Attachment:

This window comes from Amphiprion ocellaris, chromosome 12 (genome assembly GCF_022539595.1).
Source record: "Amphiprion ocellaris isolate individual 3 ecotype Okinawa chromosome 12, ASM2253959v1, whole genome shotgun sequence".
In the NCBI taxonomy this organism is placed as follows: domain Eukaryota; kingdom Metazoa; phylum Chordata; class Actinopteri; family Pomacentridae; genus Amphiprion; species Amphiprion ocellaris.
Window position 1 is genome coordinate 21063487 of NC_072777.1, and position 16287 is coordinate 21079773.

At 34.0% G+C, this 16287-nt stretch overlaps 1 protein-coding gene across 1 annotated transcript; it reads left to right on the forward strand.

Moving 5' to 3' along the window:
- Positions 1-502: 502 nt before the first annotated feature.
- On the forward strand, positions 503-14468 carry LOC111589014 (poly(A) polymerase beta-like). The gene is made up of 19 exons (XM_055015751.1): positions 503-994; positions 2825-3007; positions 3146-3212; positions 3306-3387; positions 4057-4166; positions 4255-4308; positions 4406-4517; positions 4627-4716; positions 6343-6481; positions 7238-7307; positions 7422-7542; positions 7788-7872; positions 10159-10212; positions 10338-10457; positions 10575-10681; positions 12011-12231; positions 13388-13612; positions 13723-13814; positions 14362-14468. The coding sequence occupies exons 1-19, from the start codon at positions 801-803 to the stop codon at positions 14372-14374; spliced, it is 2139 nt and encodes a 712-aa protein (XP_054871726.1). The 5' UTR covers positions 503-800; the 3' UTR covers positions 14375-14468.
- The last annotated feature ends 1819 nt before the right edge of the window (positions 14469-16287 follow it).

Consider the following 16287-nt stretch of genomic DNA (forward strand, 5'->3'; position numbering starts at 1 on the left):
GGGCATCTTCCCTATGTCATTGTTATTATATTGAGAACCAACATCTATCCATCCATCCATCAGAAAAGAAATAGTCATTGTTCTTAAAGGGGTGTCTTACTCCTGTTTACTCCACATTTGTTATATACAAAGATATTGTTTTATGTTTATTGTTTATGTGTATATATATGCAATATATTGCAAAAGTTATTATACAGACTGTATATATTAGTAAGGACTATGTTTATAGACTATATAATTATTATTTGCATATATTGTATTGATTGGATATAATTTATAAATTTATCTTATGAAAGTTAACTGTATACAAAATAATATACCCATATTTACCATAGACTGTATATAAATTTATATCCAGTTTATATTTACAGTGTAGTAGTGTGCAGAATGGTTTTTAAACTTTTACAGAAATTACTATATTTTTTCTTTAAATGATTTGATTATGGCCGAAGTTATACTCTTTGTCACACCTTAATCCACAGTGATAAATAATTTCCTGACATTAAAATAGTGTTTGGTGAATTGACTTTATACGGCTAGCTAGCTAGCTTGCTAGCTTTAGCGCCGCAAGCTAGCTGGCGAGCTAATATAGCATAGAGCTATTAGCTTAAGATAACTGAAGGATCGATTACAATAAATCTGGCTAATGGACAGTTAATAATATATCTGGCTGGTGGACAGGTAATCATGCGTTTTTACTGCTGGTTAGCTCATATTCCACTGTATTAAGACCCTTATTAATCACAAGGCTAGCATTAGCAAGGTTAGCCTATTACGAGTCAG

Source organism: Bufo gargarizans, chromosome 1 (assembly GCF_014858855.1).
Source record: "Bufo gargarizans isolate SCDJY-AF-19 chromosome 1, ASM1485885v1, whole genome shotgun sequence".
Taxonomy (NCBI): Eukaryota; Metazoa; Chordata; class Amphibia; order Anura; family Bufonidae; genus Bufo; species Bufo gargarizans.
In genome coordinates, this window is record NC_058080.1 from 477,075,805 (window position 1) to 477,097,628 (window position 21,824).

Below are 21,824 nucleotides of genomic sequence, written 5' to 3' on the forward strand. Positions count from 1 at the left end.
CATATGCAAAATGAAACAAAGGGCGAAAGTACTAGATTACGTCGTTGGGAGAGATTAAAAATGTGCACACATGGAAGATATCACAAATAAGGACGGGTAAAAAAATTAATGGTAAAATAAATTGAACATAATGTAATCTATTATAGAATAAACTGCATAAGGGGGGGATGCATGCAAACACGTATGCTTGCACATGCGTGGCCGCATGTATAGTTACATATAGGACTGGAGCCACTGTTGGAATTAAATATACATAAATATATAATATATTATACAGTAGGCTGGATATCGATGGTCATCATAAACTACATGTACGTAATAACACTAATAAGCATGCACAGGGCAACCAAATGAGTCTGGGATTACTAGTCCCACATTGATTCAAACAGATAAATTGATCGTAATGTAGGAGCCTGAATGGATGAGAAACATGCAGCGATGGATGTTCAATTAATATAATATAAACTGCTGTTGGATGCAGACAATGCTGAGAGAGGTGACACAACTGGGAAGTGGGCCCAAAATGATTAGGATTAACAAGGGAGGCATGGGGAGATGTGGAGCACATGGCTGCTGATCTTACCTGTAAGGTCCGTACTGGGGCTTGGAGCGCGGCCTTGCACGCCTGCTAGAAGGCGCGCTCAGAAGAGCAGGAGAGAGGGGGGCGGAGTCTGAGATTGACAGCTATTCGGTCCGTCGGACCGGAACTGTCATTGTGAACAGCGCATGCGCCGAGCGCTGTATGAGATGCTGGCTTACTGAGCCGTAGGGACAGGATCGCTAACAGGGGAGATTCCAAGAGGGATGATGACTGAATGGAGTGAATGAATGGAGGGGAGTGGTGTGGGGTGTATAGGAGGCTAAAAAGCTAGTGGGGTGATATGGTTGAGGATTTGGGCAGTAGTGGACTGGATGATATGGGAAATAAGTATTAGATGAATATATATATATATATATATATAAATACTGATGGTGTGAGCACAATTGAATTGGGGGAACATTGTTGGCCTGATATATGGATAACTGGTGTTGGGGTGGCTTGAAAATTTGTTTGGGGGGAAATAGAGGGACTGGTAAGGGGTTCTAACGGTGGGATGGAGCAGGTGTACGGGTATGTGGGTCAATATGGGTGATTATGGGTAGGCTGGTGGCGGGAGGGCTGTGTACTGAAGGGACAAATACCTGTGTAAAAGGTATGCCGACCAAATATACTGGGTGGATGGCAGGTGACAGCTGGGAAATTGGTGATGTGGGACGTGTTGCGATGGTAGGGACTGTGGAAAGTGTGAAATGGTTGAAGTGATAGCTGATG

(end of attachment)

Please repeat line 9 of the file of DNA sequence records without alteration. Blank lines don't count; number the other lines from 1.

- The last annotated feature ends 1819 nt before the right edge of the window (positions 14469-16287 follow it).